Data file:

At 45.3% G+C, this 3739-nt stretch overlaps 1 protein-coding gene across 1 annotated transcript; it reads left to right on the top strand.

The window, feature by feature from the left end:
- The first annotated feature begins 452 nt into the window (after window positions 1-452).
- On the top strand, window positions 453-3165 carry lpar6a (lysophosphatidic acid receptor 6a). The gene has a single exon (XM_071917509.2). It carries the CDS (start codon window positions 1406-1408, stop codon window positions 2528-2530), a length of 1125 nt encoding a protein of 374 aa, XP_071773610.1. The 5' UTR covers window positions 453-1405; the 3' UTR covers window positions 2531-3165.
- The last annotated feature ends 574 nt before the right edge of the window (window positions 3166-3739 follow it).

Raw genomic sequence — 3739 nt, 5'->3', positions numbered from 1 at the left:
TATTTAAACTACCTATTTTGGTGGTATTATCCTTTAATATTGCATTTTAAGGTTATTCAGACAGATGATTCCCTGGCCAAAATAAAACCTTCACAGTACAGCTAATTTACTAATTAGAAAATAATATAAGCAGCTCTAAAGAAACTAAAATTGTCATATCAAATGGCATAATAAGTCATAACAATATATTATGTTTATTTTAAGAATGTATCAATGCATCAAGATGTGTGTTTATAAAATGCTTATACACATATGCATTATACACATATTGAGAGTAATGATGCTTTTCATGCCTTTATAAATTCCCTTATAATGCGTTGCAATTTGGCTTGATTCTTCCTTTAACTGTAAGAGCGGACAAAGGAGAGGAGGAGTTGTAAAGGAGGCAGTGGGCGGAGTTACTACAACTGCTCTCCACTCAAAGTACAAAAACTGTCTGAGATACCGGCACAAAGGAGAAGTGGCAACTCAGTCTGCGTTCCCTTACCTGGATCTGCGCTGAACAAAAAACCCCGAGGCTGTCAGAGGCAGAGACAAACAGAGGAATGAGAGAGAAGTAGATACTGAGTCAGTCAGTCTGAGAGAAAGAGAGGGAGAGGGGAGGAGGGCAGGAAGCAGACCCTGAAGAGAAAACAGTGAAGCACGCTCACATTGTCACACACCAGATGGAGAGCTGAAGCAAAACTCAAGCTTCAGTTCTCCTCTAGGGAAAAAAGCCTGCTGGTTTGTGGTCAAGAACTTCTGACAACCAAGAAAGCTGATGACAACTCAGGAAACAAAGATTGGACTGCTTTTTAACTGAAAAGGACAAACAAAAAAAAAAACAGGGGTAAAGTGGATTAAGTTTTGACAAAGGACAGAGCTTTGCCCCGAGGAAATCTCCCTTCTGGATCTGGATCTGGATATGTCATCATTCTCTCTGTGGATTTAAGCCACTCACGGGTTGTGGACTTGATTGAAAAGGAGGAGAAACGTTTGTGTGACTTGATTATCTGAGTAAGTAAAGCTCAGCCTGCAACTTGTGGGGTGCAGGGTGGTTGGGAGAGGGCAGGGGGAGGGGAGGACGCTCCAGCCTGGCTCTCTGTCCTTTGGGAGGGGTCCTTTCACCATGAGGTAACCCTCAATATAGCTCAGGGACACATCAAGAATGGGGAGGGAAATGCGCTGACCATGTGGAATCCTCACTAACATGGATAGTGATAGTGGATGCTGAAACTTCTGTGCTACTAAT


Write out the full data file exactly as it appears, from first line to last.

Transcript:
At 45.3% G+C, this 3739-nt stretch overlaps 1 protein-coding gene across 1 annotated transcript; it reads left to right on the top strand.

The window, feature by feature from the left end:
- The first annotated feature begins 452 nt into the window (after window positions 1-452).
- On the top strand, window positions 453-3165 carry lpar6a (lysophosphatidic acid receptor 6a). The gene has a single exon (XM_071917509.2). It carries the CDS (start codon window positions 1406-1408, stop codon window positions 2528-2530), a length of 1125 nt encoding a protein of 374 aa, XP_071773610.1. The 5' UTR covers window positions 453-1405; the 3' UTR covers window positions 2531-3165.
- The last annotated feature ends 574 nt before the right edge of the window (window positions 3166-3739 follow it).

Raw genomic sequence — 3739 nt, 5'->3', positions numbered from 1 at the left:
TATTTAAACTACCTATTTTGGTGGTATTATCCTTTAATATTGCATTTTAAGGTTATTCAGACAGATGATTCCCTGGCCAAAATAAAACCTTCACAGTACAGCTAATTTACTAATTAGAAAATAATATAAGCAGCTCTAAAGAAACTAAAATTGTCATATCAAATGGCATAATAAGTCATAACAATATATTATGTTTATTTTAAGAATGTATCAATGCATCAAGATGTGTGTTTATAAAATGCTTATACACATATGCATTATACACATATTGAGAGTAATGATGCTTTTCATGCCTTTATAAATTCCCTTATAATGCGTTGCAATTTGGCTTGATTCTTCCTTTAACTGTAAGAGCGGACAAAGGAGAGGAGGAGTTGTAAAGGAGGCAGTGGGCGGAGTTACTACAACTGCTCTCCACTCAAAGTACAAAAACTGTCTGAGATACCGGCACAAAGGAGAAGTGGCAACTCAGTCTGCGTTCCCTTACCTGGATCTGCGCTGAACAAAAAACCCCGAGGCTGTCAGAGGCAGAGACAAACAGAGGAATGAGAGAGAAGTAGATACTGAGTCAGTCAGTCTGAGAGAAAGAGAGGGAGAGGGGAGGAGGGCAGGAAGCAGACCCTGAAGAGAAAACAGTGAAGCACGCTCACATTGTCACACACCAGATGGAGAGCTGAAGCAAAACTCAAGCTTCAGTTCTCCTCTAGGGAAAAAAGCCTGCTGGTTTGTGGTCAAGAACTTCTGACAACCAAGAAAGCTGATGACAACTCAGGAAACAAAGATTGGACTGCTTTTTAACTGAAAAGGACAAACAAAAAAAAAAACAGGGGTAAAGTGGATTAAGTTTTGACAAAGGACAGAGCTTTGCCCCGAGGAAATCTCCCTTCTGGATCTGGATCTGGATATGTCATCATTCTCTCTGTGGATTTAAGCCACTCACGGGTTGTGGACTTGATTGAAAAGGAGGAGAAACGTTTGTGTGACTTGATTATCTGAGTAAGTAAAGCTCAGCCTGCAACTTGTGGGGTGCAGGGTGGTTGGGAGAGGGCAGGGGGAGGGGAGGACGCTCCAGCCTGGCTCTCTGTCCTTTGGGAGGGGTCCTTTCACCATGAGGTAACCCTCAATATAGCTCAGGGACACATCAAGAATGGGGAGGGAAATGCGCTGACCATGTGGAATCCTCACTAACATGGATAGTGATAGTGGATGCTGAAACTTCTGTGCTACTAAT